World Mosquito Day

News article 20 Aug 2013

On 20 August 1897 Ronald Ross a British doctor stationed in India made the historic link that female mosquitoes transmit malaria between humans. The discovery earned Ross the Nobel Prize for medicine.

Declaring himself that this date be remembered as World Mosquito Day, his work was soon verified by a colleague, Surgeon-Major John Smyth and as a result Ross published his findings in the British Medical Journal.

Ross left the Indian Medical Service in 1899 to become the first senior lecturer, and subsequently Professor, at the Liverpool School of Tropical Medicine (LSTM), the first institution devoted to tropical medicine anywhere in the world.  His work at LSTM led to many distinguished honours and numerous expeditions to Africa, Asia and South America.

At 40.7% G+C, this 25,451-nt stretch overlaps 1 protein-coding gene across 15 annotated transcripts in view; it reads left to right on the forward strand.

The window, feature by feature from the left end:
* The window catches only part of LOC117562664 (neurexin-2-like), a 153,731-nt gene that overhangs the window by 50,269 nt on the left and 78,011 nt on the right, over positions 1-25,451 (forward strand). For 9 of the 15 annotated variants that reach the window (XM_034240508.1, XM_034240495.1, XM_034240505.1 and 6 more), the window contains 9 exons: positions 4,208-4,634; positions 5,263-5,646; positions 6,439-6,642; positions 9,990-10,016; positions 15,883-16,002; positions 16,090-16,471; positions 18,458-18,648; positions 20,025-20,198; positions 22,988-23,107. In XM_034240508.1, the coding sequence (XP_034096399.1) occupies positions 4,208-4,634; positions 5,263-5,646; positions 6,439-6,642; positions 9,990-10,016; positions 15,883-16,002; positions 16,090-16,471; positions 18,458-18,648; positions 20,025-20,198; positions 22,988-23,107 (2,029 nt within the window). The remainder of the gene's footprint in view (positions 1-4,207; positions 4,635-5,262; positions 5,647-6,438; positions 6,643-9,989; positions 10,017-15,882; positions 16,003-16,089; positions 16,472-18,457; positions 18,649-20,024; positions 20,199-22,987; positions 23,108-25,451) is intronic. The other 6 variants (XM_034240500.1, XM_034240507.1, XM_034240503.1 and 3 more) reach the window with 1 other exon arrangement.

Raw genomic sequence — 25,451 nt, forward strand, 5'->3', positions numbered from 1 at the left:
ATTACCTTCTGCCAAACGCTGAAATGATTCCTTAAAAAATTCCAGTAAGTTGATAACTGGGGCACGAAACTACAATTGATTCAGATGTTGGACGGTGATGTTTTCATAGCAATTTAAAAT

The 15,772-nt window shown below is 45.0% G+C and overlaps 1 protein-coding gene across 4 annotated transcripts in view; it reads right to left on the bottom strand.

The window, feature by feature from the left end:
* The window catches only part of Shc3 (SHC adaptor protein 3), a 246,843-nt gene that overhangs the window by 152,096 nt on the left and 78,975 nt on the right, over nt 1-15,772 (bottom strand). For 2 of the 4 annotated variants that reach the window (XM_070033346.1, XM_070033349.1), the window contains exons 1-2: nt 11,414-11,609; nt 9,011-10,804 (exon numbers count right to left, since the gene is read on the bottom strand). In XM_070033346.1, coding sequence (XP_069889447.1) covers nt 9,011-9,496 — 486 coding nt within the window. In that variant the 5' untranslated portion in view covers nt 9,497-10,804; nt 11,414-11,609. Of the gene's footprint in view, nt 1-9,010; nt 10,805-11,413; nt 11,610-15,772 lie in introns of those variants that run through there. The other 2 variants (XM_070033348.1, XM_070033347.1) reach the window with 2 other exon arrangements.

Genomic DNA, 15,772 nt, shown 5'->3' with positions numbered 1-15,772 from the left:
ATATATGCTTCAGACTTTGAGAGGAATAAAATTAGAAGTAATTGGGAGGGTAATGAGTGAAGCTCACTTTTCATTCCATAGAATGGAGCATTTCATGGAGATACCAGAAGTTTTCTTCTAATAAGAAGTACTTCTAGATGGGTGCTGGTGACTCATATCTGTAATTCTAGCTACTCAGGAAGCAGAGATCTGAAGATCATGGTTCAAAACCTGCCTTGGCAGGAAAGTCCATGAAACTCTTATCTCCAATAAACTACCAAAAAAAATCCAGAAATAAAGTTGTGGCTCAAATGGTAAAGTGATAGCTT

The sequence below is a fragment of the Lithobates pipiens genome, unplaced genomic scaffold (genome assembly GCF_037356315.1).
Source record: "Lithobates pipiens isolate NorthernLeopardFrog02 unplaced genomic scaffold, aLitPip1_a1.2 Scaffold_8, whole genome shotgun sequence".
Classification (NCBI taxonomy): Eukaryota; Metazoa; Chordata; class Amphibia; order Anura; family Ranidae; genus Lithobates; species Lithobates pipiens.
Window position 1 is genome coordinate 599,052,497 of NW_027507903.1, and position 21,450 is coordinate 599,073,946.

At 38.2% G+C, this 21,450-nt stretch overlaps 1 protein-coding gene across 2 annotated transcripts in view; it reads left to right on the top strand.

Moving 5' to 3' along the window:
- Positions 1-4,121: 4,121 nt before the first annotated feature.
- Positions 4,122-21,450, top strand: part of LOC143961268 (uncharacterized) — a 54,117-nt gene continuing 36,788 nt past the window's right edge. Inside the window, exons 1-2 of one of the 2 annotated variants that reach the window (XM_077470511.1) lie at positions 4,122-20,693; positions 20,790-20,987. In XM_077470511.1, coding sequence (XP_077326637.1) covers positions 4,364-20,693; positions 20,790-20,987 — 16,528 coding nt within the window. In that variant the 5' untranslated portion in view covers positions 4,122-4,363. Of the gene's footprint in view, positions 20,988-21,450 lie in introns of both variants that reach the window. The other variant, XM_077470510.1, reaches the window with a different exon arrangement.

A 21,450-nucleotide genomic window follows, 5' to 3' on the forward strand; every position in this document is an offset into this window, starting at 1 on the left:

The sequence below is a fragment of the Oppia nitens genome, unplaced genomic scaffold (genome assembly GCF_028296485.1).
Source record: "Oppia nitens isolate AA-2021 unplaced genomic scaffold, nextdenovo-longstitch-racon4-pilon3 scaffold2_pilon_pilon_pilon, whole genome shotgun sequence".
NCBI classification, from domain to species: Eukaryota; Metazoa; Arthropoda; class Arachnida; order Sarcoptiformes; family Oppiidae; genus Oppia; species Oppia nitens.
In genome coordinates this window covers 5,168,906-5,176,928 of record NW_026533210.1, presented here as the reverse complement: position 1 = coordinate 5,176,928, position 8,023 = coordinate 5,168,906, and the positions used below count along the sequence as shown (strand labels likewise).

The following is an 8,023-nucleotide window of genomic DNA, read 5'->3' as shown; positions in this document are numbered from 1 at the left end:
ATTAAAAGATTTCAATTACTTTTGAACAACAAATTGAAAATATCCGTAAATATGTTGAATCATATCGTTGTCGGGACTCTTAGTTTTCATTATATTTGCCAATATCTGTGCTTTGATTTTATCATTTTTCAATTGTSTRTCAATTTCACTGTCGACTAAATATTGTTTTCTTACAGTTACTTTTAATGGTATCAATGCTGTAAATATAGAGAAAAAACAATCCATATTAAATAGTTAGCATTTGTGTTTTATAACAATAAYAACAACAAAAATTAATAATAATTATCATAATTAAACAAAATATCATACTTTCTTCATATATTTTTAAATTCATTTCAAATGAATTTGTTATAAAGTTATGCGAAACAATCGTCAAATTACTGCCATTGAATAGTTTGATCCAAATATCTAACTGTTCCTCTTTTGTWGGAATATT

Ronald Ross set the foundation for scientists at LSTM and around the world to make further discoveries and improved treatments for mosquito-borne diseases. Progress which has been blighted by insecticide resistance.

Malaria is transmitted via the bites of infected mosquitoes, and caused by a parasite called Plasmodium.  If not treated, malaria can quickly become life-threatening by disrupting the blood supply to vital organs. In many parts of the world, the parasites have developed resistance to a number of malaria medicines and LSTM and partners worldwide are developing new ways challenge resistance.

According to the World Health Organization, 219 million cases of malaria are estimated to occur around the world each year. Resulting in 660,000 deaths,mostly in children under the age of five.

In an interview in support of World Mosquito Day, former Parliamentary Under Secretary of State at the Department for International Development, the Rt Hon Stephen O’Brien MP said: World Mosquito Day is a very welcome opportunity for the whole of us, as global citizens, to focus on the biggest prize available to the world today, in terms of saving lives and improving the conditions of children and communities in the most hard to reach and rural poor areas of the world.”

For more information please visit Malaria no More